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Cantor Ken Cohen | Building Community – The Ignite Project Cantor Kenneth Cohen grew up in suburban communities in-and-around New York City, attending a mix of Jewish day and public schools. He graduated from Harpur College (SUNY Binghamton) where he received degrees in History (B.A.) and Ethnomusicology (M.A.), then was ordained from the Jewish Theological Seminary of America as a Cantor of the Jewish faith.…
Virginia Avniel Spatz – a writer's pages Welcome to the writer's pages of Virginia Avniel Spatz, a native of Chicago, living and writing in DC for more than 30 years. Although I write on many topics, my thoughts return frequently to bridge building across communities, to Jewish teaching over the ages and its application to social justice today, and to issues like…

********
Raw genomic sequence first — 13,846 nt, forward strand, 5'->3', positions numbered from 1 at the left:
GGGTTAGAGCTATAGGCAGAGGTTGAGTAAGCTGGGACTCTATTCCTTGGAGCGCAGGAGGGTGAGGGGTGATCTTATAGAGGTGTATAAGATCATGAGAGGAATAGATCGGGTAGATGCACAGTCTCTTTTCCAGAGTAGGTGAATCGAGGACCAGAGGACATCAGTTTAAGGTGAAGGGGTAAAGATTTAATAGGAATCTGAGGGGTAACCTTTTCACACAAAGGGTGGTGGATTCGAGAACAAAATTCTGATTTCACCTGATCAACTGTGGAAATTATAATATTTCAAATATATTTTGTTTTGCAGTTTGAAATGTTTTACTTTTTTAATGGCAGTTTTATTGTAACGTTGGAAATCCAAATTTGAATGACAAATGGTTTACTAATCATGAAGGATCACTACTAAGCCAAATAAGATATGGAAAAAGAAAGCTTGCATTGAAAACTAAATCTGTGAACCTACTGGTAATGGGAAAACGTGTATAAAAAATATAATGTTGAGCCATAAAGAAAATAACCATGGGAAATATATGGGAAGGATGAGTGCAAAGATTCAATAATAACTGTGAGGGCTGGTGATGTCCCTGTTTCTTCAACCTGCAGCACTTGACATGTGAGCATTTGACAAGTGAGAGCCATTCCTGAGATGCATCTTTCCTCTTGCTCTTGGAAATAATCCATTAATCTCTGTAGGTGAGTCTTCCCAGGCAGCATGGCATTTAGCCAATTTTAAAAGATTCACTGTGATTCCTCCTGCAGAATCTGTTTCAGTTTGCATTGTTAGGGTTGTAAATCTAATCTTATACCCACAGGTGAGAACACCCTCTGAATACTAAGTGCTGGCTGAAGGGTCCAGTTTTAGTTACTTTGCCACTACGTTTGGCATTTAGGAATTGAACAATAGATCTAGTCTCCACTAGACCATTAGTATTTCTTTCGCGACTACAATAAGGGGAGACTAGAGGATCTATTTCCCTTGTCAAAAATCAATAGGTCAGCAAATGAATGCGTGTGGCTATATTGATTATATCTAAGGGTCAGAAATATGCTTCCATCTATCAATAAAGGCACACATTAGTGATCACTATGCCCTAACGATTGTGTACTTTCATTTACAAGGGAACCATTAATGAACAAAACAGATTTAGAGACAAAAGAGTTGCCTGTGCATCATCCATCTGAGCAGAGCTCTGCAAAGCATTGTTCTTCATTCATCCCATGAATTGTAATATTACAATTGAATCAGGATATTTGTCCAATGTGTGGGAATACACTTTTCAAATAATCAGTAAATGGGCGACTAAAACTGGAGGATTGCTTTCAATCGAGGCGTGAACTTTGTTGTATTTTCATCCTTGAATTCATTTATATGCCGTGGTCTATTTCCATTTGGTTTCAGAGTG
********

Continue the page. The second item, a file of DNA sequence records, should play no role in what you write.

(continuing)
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Party In Our Crib — Charidy: For Crowdfunding and Fundraising Success COME PARTY IN OUR CRIB!TODAY! Sinai Health Foundation and The Canadian Shaare Zedek Hospital Foundation are teaming up to raise $1 million in only 24 hours to give our 30,000 babies a healthy start in life! YOU CAN HELP 30,000 BABIES!Over the next 24 hours, every donation you make to this campaign will be matched 1:1 as we come together to crowdfund for birthing beds, warming beds and incubators for our newborns at two incredible hospitals here and in Israel!The campaign is live for only 24 hours! Your support will allow us to ENSURE that ALL babies born in our hospitals will have a bed of warmth, love, security and unparalleled medical care.We only have 24 hours to reach our goal before the clock runs out. If you are living in the United States, please follow this link to make a donation and get a tax receipt.https://cafa.iphiview.com/cafa/Organizations/OrganizationView/tabid/437/dispatch/byorganization_id$11537_hash$f02d9e703a6c098cc9f6e2dee6ab3b75267634ee ABOUT SHAARE ZEDEKLocated in the centre of Jerusalem, Shaare Zedek Medical Center is a major urban hospital with more than 115 years of providing world class health care and responding to the more than 750,000 patients each year, Shaare Zedek prides itself on treating patients of every race, religion and nationality with advanced medicine through a compassionate and individualized approach.In 2014, the Huberfeld Family Birthing Center and Huberfeld Neonatal Intensive Care Unit opened. These new facilities were designed to meet the highest medical standards in an ultra-modern environment. Located on the top two floors of a new women’s and infants building, the facility houses two maternity departments, 22 rooms for labor and delivery, and Israel’s largest and most advanced neonatal intensive care unit. The expansion has increased our maternal and neonatal care space by 45 per cent. The NICU cares for more than 1,000 high-risk infants each year. Most come from our delivery suites located next door, but we also care for tiny babies referred from other hospitals due to our reputation for excellence.This premier facility is equipped to meet the needs of the more than 22,000 babies delivered at Shaare Zedek each year, which is 60 new babies brought into the world each day. This outstanding number of births, is greater than any other hospital in the Western world. In addition to routine births, the services provided also include in-vitro fertilization (IVF), pre-implantation genetic diagnosis (PGD) and treatments for high-risk pregnancies. Shaare Zedek also has the world’s only MRI machine for preemies and infants.With such a high demand on the NICU and the maternity units, Shaare Zedek is always in need of beds for new babies and their moms. Helps us ensure that we can continue to care for them while offering the most advanced approaches in neonatal medicine.ABOUT SINAI HEALTH FOUNDATION In August 1913, four determined immigrant women from Toronto’s Jewish community began knocking on doors – literally. They were raising funds for a hospital that would serve the city’s growing Jewish population and also, finally, provide a place for Jewish doctors to practice. By 1922 they had raised $12,000 and purchased 100 Yorkville Avenue and founded The Hebrew Maternity and Convalescent Hospital which eventually became Mount Sinai Hospital. Today, Mount Sinai has grown into a renowned world-class health-care institution and is part of Sinai Health System. Sinai Health Foundation raises and stewards funds to support the priorities of Sinai Health which includes supporting our Frances Bloomberg Centre for Women’s and Infants’ Health located at Mount Sinai. The Centre welcomes more than 7,000 babies into the world annually and cares for women with serious pregnancy complications (including preeclampsia and preterm labour) and complex health conditions (including heart disease, cancer, and autoimmune disorders like inflammatory bowel disease, lupus, multiple sclerosis, rheumatoid arthritis and more). Two-thirds of our pregnancies are considered high risk. In fact, we care for more high-risk pregnancies than any other centre in North America.Every year, more than 1,000 of the most vulnerable babies are cared for in the Newton Glassman Charitable Foundation Neonatal Intensive Care Unit. They may be full-term infants who became unwell after delivery, newborns with congenital abnormalities, or fragile preemies who need developmental support until their due date. At the Glassman NICU, up to 57 babies can be cared for at any one time by a professional team that includes doctors, nurses, social workers, respiratory therapists, dietitians and pharmacists, along with parents themselves. The care Mount Sinai provides is constantly advanced by our scientists at the Lunenfeld-Tanenbaum Research Institute (LTRI), home to North America’s largest women’s and infants’ health research team. Community support fuels everything we do from seamless care to scientific discovery. If you want to speak to a campaign staff person, please phone Lisa on our hotline at 647-292-9919. Thank you for your support! A very special thank you to our generous matching donors:The Mayvon Foundation - $50,000The Sherman Family - $50,000Michael & Libby Goldgrub - $25,000 Gerry Schwartz & Heather Reisman - $25,000 Ira Gluskin & Maxine Granovsky Gluskin Charitable Foundation- $25,000 Richard Pilosof - $25,000 Linda Frum & Howard Sokolowski- $25,000 Nancy Pencer - $25,000 Pinedale Properties - $25,000 Freeman Family Foundation - $25,000 Alex and Brad Krawczyk - $18,000 Jenny Solursh - $15,000 La Prima Investments - $12,500 Harvey & Renee Solursh - $10,000 Anatoli & Valeria Plotkine - $10,000 Rob Kumar - $10,000 Carol Mitchell & Richard Venn - $10,000 Larry & Judy Tanenbaum - $10,000 Andrew Rivkin - $10,000 David Kaufman - $10,000 Max & Heather Gotlieb - $10,000 Robert Rubinoff - $10,000 Brent & Lynn Belzberg - $10,000 The Benjamin Family - $10,000 Mitch & Susan Brown - $5,000 Carole and Bernie Zucker & Family - $5,000 Lawrence and Frances Bloomberg - $5,000 Harry Culham - $5,000 Bernard Heitner - $5,000 Bleeman Family Foundation - $5,000 Mark Davis - $5,000 Anonymous - $5,000 Howard Brodie - $3,600 Dani Reiss - $3,600 Isadore & Rosalie Sharp - $2,500 Elliot Kohn - $2,500 Patricia & Richard Fogler - $2,500 Marder Family Foundation - $2,500 Howard & Claire Glowinsky - $2,000 Herman Auslander - $2,000 Tora Foundation - $1,800 Matt Sitka - $1,800 Alan & Darcia Greenberg - $1,800 John & Marcie Fisher - $1,800 Linda and Jeffrey Nudelman - $1,800 Steve Mayer - $1,800 Carol Goldstein - $1,800 Arthur Dalfen - $1,800 Pamela & Paul Austin - $1,800 Lizzie Sanders - $1,500